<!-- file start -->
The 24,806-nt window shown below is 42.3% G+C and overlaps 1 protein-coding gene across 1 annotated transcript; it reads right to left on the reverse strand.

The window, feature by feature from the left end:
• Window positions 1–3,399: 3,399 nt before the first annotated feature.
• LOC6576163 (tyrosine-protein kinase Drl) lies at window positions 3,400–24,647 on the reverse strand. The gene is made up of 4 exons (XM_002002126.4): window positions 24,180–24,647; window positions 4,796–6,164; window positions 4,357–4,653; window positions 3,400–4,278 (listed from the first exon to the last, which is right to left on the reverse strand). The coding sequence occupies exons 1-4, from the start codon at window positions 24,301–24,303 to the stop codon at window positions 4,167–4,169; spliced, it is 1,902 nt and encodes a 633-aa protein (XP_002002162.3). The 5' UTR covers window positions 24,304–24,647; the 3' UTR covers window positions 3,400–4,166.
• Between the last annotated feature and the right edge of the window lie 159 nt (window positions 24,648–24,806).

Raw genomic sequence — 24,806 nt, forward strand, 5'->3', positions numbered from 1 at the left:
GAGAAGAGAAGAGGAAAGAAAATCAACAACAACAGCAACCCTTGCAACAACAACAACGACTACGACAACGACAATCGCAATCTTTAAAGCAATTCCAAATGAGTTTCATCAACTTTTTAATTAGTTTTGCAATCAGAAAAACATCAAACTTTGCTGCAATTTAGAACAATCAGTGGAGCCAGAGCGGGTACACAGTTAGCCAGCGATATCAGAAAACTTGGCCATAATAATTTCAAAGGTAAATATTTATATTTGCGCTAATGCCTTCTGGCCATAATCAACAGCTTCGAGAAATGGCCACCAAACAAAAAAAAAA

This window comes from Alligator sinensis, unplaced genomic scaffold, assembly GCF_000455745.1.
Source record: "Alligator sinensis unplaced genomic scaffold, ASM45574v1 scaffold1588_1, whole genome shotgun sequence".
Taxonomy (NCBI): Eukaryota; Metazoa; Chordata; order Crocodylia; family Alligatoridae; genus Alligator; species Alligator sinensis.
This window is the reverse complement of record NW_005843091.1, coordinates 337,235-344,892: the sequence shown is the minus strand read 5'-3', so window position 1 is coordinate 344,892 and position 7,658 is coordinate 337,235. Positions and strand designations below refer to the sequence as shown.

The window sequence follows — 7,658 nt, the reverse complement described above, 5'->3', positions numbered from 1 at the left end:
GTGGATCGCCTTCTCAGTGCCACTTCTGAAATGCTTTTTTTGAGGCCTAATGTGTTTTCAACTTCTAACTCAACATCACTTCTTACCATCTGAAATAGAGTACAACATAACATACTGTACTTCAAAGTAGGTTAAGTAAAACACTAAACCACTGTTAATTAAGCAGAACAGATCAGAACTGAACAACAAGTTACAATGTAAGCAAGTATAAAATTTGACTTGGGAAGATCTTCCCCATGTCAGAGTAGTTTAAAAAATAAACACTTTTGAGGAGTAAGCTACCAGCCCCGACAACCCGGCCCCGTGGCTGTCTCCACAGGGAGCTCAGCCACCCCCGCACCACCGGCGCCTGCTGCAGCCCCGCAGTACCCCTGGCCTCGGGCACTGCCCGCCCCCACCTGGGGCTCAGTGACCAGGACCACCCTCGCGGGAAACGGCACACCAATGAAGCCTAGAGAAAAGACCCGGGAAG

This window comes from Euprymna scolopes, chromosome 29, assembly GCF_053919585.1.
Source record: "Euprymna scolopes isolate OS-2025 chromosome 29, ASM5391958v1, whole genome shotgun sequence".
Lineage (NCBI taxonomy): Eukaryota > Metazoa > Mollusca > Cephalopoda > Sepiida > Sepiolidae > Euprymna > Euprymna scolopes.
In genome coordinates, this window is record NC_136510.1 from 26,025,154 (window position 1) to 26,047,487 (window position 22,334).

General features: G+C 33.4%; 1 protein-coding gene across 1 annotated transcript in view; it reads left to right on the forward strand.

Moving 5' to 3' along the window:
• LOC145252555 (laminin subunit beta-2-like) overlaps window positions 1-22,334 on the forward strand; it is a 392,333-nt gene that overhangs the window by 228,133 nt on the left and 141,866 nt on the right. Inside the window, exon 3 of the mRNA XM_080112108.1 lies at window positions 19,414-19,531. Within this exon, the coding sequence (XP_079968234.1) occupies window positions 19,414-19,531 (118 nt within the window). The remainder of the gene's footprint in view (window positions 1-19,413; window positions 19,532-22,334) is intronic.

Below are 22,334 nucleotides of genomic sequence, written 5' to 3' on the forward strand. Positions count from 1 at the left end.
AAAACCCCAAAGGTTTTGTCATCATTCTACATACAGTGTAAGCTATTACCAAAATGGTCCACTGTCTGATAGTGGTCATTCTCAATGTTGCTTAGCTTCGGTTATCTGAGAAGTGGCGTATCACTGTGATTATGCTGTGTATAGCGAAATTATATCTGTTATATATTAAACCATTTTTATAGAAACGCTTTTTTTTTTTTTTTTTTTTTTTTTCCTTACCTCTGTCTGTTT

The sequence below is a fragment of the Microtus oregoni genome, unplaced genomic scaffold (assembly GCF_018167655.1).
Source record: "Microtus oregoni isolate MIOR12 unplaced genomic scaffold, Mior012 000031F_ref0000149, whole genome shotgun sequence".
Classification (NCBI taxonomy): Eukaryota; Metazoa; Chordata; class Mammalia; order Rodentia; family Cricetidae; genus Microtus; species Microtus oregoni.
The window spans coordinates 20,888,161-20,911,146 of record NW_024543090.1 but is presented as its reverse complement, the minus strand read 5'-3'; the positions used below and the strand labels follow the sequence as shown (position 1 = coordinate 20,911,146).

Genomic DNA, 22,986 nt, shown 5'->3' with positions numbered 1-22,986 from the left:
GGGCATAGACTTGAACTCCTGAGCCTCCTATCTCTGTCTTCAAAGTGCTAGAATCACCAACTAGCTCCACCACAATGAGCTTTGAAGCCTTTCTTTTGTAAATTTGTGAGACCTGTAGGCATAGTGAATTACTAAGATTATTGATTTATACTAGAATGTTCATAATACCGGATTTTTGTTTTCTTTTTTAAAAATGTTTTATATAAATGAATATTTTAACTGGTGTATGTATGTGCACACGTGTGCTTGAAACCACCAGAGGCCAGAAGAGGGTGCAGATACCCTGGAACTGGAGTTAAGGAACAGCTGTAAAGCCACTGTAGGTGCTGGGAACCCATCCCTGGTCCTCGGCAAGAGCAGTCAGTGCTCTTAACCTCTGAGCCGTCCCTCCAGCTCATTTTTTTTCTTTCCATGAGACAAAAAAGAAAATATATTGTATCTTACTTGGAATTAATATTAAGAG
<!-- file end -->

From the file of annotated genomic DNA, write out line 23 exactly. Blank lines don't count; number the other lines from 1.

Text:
The sequence below is a fragment of the Microtus oregoni genome, unplaced genomic scaffold (assembly GCF_018167655.1).